Nine dead at Clydebank nursing home with suspected Covid-19
A further sixteen residents at Hill View in Clydebank are displaying symptoms of Covid-19 and one has tested positive.
Operators Advinia said the deaths all occurred in the home, which has 127 residents, since the start of April.
Those with symptoms are being “barrier nursed” by staff.
A spokesman said: “Every death is a great loss and our most heartfelt condolences go to each resident’s family and friends – they are all in our thoughts and prayers at this sad time.
“Regrettably, like many care homes across the country, we are now seeing an increase in cases of Covid-19 as the virus reaches its peak.”
Earlier this week it emerged Covid-19 outbreaks at three Scottish care homes have resulted in 32 deaths this month.
Berelands Care Home in Prestwick confirmed 16 residents have died since 4 April, while 11 residents lost their lives after displaying symptoms of the virus at Elderslie Nursing Home in Paisley.
Five residents at Wyndwell Nursing Home in Peterhead have also died.
Official figures show a quarter of Scotland’s coronavirus deaths have now occurred in care homes.
Nicola Sturgeon has said a slowdown in the transmission rates of coronavirus show the lockdown restrictions “are working”.
The first minister was speaking as the latest figures show a “stabilisation” in the number of people being admitted to hospital and intensive care.
However, Ms Sturgeon said it was still too early to talk about lifting the lockdown restrictions.
Remarkably, while answering questions from the media, the first minister patronisingly and quite arrogantly said she wants to treat the public as “grown-ups” when this time does come.
She has also told the reporters on a number of occasions that she wished to be quite straight with them in regard to the information she was passing on, which gave the impression that she had been economical with the actuality during this pandemic.
In her daily briefing, she reported a further 58 deaths of people who have tested positive for the virus. It brings the total under that measure to 837, although many other deaths where the patient was not tested will not be included, including the care home deaths and deaths of people who had died in their own home.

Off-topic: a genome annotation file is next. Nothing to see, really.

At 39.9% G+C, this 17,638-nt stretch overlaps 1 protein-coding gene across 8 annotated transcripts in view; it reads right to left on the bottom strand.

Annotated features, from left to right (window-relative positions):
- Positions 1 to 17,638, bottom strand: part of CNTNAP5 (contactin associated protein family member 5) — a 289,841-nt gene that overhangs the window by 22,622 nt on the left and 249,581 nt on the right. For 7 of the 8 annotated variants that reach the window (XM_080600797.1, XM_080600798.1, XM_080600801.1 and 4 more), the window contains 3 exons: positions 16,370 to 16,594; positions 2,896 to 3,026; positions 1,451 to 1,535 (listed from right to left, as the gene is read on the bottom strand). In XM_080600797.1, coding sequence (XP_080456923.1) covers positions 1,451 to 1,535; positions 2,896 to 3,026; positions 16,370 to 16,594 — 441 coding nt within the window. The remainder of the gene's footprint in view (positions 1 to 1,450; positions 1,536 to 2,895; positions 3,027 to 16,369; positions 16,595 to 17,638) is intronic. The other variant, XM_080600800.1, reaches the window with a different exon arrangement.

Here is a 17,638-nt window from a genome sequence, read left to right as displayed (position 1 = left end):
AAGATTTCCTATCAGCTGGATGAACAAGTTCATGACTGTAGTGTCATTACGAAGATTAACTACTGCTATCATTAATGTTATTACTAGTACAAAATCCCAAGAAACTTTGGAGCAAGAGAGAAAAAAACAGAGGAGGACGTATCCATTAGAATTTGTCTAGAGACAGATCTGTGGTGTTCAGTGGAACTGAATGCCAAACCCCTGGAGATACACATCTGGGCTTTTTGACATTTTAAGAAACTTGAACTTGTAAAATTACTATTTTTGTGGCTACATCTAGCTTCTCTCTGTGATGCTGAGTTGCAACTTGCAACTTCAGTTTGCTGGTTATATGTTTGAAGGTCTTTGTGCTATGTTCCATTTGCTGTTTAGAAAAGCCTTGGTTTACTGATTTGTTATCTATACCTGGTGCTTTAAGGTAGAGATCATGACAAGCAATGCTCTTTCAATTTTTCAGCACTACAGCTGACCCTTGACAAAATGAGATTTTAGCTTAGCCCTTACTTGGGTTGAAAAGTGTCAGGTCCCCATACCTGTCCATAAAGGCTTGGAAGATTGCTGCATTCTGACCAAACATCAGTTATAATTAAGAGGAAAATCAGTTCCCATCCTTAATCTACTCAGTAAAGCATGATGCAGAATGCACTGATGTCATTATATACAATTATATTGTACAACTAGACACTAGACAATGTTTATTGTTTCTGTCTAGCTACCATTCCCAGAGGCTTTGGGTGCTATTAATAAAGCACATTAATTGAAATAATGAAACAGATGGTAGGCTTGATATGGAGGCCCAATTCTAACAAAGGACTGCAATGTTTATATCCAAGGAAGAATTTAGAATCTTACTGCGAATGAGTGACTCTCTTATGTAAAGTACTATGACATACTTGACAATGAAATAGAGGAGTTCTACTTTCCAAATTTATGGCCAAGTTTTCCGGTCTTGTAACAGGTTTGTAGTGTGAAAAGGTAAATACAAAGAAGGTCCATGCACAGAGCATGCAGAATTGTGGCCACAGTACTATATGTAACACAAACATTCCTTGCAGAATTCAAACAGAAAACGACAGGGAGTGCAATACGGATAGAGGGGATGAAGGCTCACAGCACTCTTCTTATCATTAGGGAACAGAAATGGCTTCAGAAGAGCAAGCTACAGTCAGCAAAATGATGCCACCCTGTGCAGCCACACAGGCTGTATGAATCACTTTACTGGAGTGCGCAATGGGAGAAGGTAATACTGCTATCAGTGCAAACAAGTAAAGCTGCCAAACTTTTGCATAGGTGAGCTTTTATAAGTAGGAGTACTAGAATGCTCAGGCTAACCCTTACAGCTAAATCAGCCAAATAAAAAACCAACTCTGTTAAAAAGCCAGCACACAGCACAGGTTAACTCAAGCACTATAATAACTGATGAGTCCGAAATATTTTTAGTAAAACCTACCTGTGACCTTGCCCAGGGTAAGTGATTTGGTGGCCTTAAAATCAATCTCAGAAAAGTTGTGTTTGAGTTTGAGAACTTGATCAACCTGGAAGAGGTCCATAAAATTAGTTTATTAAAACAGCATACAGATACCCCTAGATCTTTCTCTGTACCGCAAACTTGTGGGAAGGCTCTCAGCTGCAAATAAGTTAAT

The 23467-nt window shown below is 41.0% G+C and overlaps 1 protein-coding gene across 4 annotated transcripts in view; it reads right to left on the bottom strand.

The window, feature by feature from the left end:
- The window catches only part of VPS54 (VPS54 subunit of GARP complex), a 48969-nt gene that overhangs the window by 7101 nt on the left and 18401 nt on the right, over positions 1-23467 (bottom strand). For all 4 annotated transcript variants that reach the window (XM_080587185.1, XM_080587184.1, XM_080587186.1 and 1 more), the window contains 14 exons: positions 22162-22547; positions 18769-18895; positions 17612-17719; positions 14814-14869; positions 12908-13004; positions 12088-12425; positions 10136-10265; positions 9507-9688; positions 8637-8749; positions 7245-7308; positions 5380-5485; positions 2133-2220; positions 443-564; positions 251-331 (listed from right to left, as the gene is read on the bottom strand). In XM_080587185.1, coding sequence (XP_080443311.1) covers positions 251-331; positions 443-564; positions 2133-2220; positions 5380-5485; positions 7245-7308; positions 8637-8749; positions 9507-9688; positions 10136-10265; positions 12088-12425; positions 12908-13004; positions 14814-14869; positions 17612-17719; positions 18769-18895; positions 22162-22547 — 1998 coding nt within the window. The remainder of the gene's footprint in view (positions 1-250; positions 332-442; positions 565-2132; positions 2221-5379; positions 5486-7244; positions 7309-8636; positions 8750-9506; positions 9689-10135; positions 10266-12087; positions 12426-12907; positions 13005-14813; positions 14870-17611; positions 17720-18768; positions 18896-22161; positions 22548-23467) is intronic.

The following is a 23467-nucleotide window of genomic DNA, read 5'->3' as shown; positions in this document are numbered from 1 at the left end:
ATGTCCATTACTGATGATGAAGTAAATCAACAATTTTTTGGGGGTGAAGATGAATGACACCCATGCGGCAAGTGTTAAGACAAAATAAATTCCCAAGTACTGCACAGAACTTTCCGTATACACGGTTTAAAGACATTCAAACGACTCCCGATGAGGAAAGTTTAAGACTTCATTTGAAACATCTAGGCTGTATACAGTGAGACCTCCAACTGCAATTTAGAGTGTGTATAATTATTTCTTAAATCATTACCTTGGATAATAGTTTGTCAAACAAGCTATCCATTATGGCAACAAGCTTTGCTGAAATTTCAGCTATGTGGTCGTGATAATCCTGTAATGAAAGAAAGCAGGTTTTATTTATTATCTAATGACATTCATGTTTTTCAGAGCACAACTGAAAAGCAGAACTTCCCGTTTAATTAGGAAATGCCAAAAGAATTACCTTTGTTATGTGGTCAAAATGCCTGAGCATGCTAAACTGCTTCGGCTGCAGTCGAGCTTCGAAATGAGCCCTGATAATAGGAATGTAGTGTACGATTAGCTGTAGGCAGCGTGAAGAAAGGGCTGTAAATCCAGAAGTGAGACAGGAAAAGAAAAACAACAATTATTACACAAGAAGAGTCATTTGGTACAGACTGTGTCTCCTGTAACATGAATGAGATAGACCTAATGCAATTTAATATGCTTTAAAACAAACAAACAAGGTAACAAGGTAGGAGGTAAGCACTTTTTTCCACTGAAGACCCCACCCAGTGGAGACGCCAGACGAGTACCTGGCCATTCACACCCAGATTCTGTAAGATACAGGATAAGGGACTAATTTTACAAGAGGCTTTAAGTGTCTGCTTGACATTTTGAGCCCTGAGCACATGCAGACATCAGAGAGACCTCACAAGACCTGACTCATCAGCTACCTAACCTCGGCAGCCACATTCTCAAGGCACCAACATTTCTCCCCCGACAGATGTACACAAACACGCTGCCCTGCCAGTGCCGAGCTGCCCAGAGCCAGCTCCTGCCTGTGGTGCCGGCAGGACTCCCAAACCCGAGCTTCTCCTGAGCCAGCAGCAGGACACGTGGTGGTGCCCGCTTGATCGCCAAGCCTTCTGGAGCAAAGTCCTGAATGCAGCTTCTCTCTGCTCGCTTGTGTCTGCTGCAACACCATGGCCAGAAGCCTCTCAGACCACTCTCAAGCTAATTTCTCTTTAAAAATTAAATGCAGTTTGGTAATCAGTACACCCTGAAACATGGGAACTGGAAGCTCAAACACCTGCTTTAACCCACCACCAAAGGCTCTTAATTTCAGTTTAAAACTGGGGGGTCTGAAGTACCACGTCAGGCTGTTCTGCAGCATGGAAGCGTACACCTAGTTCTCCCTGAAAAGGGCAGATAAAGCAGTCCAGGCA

The actual death toll in Scotland is now likely to be well in excess of the 1,000 mark.
A total of 1,799 Covid-19 patients are in hospital, the same number as reported on Thursday, and 189 people are in intensive care, a drop of seven on the previous tally.
How many Covid-19 patients are in hospital?
Ms Sturgeon said her advisers believe “the lockdown restrictions have resulted in a slowing down of the rate of community transmission of the virus”.
She added: “That is positive news and, while we can’t be complacent, that slowdown seems to be reflected in a stabilisation of the numbers being admitted to hospital and intensive care.
“In short, we believe that these restrictions are working.
“We have a long way to go but we are beginning to see signs that the lockdown is working. The first signs of hope are already there.”
‘The virus is spreading much less than it was’
Dr Gregor Smith, Scotland’s acting chief medical officer, said that three weeks ago the numbers of new cases were doubling every four to five days but that rate is now about 11 days.
The senior medic explained that it used to be that every person who caught the virus spread it to three others but now, with the lockdown measures, it is believed the rate is now each person passing it on to just one other.
He said: “The virus has not gone away but is spreading much less than it was.”
In other developments:
- An economic recovery advisory group is to be established to plan how to rebuild the economy once Covid-19 restrictions are eased
- The government is allocating a further £3.5m of support for the fishing industry, bringing the overall level of support to nearly £23m
- The Scottish government has awarded more than 18,000 grants to firms worth about £215m as part of its economic support packages
Health Secretary Jeane Freeman also announced more support for the care home sector to reduce transmission of the virus for residents, and help staff continue to deliver “consistent, compassionate care”.